toggle menu
menu
vocabulary
1000+ books
Book Menu

Jane Eyre
Vocabulary

Extra Credit Words with Typical Sample Sentences

(click/touch triangles for details)
accord   (3 meanings)
3 meanings, 22 uses
1  —17 uses as in:
according to, or in accord with
She will get a fair trial in accordance with the law.
accordance = keeping with; or agreement with
DefinitionGenerally this sense of accord means:
in keeping with; or in agreement/harmony/unity with
This sense of accord is often seen in the form according to where it can take on more specific meanings. For example:
  • "According to Kim, ..." — as stated by
  • "To each according to her ability." — based upon
  • "Points are scored according to how well they perform." — depending upon
  • "The dose is calculated according to body weight." — in proportion to
Word Statistics
Book17 uses
Library46 uses in 10 avg bks
1st useChapter 5
Web Links
2  —4 uses as in:
done of her own accord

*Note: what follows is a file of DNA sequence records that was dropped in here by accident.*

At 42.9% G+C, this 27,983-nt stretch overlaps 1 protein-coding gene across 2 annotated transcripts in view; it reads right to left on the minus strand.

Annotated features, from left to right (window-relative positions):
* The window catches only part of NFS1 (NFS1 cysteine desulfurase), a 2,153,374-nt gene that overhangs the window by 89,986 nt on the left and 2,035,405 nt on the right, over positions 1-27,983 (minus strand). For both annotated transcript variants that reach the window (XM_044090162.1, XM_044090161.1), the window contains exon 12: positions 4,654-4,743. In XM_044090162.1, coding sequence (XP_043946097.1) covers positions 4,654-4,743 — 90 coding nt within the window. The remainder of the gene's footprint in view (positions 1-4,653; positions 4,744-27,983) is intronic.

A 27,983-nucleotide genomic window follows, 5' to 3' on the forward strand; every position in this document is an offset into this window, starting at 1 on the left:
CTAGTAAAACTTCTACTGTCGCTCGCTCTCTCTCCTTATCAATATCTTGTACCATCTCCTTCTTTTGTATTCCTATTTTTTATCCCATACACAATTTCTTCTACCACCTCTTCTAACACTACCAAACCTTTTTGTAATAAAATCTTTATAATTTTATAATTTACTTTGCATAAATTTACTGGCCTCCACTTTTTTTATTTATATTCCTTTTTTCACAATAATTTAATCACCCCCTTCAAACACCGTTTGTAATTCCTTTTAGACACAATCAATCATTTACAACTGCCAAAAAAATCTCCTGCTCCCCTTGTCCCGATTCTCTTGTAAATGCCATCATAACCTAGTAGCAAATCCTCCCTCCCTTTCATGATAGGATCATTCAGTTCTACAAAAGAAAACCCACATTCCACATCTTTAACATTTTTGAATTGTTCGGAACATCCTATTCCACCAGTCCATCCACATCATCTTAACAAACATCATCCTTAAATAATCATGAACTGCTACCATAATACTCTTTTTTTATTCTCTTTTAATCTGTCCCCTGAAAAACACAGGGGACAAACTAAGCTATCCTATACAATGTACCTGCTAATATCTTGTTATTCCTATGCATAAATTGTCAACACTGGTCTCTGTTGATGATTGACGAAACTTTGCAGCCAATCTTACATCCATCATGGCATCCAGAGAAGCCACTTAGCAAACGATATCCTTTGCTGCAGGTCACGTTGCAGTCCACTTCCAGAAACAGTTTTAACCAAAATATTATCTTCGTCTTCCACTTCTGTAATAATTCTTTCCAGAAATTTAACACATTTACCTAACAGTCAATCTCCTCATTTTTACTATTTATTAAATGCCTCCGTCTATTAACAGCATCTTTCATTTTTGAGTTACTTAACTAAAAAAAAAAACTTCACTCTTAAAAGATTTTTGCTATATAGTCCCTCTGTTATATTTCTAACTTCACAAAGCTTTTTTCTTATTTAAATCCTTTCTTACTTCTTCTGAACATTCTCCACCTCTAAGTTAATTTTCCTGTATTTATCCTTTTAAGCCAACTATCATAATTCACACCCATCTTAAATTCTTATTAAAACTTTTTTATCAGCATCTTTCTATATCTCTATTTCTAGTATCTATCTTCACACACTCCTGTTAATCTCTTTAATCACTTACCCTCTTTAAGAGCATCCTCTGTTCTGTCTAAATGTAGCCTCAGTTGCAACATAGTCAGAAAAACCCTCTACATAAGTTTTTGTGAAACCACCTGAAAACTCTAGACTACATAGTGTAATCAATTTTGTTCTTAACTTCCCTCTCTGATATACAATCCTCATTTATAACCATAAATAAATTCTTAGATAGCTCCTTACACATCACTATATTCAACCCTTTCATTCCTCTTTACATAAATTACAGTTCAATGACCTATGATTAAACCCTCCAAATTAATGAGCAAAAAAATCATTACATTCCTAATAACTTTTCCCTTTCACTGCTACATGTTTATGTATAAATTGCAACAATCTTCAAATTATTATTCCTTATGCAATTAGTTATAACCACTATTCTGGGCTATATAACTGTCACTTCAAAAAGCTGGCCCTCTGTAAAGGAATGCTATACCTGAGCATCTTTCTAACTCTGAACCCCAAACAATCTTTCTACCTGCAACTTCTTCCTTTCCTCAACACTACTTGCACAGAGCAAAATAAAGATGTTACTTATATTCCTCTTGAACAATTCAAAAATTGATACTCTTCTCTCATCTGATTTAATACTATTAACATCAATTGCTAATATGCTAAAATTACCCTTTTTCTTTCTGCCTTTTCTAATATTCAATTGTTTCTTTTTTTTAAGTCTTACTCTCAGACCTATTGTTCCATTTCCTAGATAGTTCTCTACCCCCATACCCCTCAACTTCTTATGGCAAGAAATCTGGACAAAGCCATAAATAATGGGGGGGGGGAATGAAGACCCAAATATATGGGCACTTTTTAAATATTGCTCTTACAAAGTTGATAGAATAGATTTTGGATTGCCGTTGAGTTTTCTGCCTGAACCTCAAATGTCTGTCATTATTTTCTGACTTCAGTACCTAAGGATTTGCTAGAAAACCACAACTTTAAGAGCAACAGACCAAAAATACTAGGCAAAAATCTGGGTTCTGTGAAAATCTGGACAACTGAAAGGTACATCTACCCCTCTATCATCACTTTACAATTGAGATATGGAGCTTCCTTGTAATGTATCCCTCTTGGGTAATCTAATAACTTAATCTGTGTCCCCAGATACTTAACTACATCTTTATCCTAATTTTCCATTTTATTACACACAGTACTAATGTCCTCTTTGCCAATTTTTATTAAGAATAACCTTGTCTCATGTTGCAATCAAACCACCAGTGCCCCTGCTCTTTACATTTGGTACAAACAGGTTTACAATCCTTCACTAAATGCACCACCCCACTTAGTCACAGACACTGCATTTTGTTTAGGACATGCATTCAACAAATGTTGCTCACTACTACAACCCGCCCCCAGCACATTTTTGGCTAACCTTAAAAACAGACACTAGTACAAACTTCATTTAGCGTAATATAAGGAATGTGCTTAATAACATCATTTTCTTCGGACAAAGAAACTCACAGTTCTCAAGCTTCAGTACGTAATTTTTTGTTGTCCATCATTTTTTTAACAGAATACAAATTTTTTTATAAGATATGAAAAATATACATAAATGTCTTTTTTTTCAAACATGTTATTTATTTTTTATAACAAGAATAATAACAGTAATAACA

She was not forced. She did it of her own accord.
own accord = mind
DefinitionGenerally this sense of accord means:
mind — voluntarily (without anyone asking)
Word Statistics
Book4 uses
Library4 uses in 10 avg bks
1st useChapter 37
Web Links
3  —1 use as in:
accord her the respect deserved
They expect to be accorded the same respect as any other nuclear armed nation.
accorded = given special treatment
DefinitionGenerally this sense of accord means:
to give someone special treatment — especially respect
Word Statistics
Book1 use
Library2 uses in 10 avg bks
1st useChapter 24
Web Links
ameliorate
1 use
The drug ameliorates the toxic effects of chemotherapy.
ameliorates = improves (something that is bad)
DefinitionGenerally ameliorate means:
to improve — especially a bad situation
Word Statistics
Book1 use
Library0 uses in 10 avg bks
1st useChapter 9
Web Links
capricious
10 uses
Nothing seems more capricious than a tornado.
capricious = impulsive or unpredictable
DefinitionGenerally capricious means:
impulsive or unpredictable or tending to make sudden changes — especially impulsive behavior
Word Statistics
Book10 uses
Library3 uses in 10 avg bks
1st useChapter 4
Web Links
correspond
6 uses
1  —1 use as in:
foreign correspondent of the paper
Let's get a report from our correspondent in Mexico City.
correspondent = reporter
DefinitionGenerally this sense of correspondent means:
a reporter — typically from a foreign country or with a particular expertise